1. Streaming is the new normal
According to le journal Wall Street, AMC’s multi-bagger rally was driven by retail speculation and an intentional short squeeze. Fundamentals play a less important role, but some investors may also be optimistic about the company’s ability to bounce back from the coronavirus pandemic now that 56% of Americans over 12 are vaccinated. AMC has reopened almost all of its sites in the United States.
But unfortunately, the new normal doesn’t seem so normal for AMC.
In July, Disney (NYSE: DIS) released Black Widow, the first Marvel film to hit theaters since the pandemic. Unlike previous Marvel releases, Disney also made the film available on its Disney + streaming platform through Premier Access, a service that allows users to rent it for a one-time fee of $ 30 in addition to the subscription fee. regular service.
Black Widow earned $ 78 million from national theaters in its opening weekend, compared to at least $ 60 million from Premier Access.
The film’s success on Premier Access is a terrible trend for the mainstream American film industry. Unlike theatrical releases, Disney won’t have to split ticket sales with theaters, resulting in higher profits for the House of the Mouse. The online versions also reinforce Disney’s competitive gap against streaming rivals like Netflix and could help stimulate growth in subscriber numbers.
It’s unclear how long Disney plans to continue with its double-release strategy, but if it becomes permanent (or if other studios follow suit), AMC could become an unnecessary middleman in an industry it once dominated.
2. Massive consumption of cash and a deteriorating balance sheet
With AMC’s future uncertain, investors should pay attention to the company’s current performance. This image is not pretty. First-quarter revenue fell 84% to $ 148 million – a slight improvement from the fourth quarter (when sales were down 89% from a year earlier), but not much evidence of a strong recovery. The company is also burning cash, reporting negative operating cash flow of $ 313 million during the period.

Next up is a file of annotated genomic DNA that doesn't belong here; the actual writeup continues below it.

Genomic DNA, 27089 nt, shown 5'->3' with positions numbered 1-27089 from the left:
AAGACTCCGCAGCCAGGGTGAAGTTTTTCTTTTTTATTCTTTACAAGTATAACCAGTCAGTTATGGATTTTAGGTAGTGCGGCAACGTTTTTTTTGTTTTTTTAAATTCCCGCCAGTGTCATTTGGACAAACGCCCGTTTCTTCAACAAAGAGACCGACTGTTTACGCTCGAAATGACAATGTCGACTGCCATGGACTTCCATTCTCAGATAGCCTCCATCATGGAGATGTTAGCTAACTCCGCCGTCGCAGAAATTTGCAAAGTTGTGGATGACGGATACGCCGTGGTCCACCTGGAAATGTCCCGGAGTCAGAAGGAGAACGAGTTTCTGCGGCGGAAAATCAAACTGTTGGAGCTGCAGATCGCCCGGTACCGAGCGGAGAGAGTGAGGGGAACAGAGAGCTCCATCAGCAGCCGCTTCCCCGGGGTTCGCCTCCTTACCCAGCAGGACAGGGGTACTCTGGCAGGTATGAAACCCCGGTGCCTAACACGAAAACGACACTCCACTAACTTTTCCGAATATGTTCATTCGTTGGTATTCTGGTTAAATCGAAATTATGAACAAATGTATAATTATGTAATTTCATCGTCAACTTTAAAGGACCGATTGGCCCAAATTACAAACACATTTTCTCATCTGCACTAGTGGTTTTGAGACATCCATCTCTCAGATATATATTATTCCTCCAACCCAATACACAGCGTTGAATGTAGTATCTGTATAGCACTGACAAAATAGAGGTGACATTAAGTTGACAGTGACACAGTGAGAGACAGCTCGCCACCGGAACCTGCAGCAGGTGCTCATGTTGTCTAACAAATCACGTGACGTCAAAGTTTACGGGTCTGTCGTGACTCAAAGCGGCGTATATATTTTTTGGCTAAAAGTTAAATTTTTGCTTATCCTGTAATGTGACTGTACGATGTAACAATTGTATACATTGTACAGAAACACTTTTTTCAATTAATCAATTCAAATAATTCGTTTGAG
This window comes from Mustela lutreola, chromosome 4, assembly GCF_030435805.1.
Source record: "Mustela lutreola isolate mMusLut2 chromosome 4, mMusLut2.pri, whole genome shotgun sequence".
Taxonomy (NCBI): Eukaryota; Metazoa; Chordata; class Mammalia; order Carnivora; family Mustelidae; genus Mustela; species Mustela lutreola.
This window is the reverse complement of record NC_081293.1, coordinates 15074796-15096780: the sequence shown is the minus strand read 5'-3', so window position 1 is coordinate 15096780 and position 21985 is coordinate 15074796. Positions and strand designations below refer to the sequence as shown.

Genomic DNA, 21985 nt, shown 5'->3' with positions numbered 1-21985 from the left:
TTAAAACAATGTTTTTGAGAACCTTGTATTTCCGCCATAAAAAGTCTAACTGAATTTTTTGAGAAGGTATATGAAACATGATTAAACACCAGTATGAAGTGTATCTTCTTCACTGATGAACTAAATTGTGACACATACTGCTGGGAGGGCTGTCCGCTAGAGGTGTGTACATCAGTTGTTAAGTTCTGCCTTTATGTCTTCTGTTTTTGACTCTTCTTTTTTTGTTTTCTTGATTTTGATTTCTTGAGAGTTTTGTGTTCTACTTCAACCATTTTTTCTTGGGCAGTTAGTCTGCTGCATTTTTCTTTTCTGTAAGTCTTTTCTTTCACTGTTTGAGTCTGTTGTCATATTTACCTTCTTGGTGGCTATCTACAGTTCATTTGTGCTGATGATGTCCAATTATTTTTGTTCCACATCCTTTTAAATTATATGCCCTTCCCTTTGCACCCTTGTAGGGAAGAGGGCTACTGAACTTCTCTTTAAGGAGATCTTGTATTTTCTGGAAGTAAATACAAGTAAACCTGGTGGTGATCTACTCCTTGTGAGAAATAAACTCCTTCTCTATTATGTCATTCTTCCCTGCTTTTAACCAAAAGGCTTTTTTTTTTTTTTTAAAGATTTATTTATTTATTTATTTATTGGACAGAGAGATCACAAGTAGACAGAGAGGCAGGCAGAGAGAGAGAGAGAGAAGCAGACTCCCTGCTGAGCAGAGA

With just $ 813 million in cash and cash equivalents on its balance sheet, AMC will likely have to tap into the debt and equity markets to support its operations. And with $ 5.4 billion in business loans and $ 4.9 billion in operating lease debt (deferred rent for some of its properties), its balance sheet is already in bad shape.
Given these challenges, AMC has no business activity for a market capitalization of $ 19.5 billion, which is 43 times its 12-month revenue. Even if the company returned to pre-pandemic revenue of $ 5.5 billion (which seems unlikely), that would give the stock a price / sales (P / S) multiple of 3, 5, which is a bonus for a company with a shattered balance sheet that struggled to generate consistent profits even before the pandemic. (AMC reported a net loss of $ 149 million in 2019.)
An obsolete business?
The symbiotic relationship between movie studios and movie theaters is breaking down. And that could make AMC Entertainment an unnecessary middleman in film distribution. The company’s finances are also in shambles, which could lead to further dilution of debt and equity in the future. AMC’s stock should not trade at such a high valuation in light of these challenges.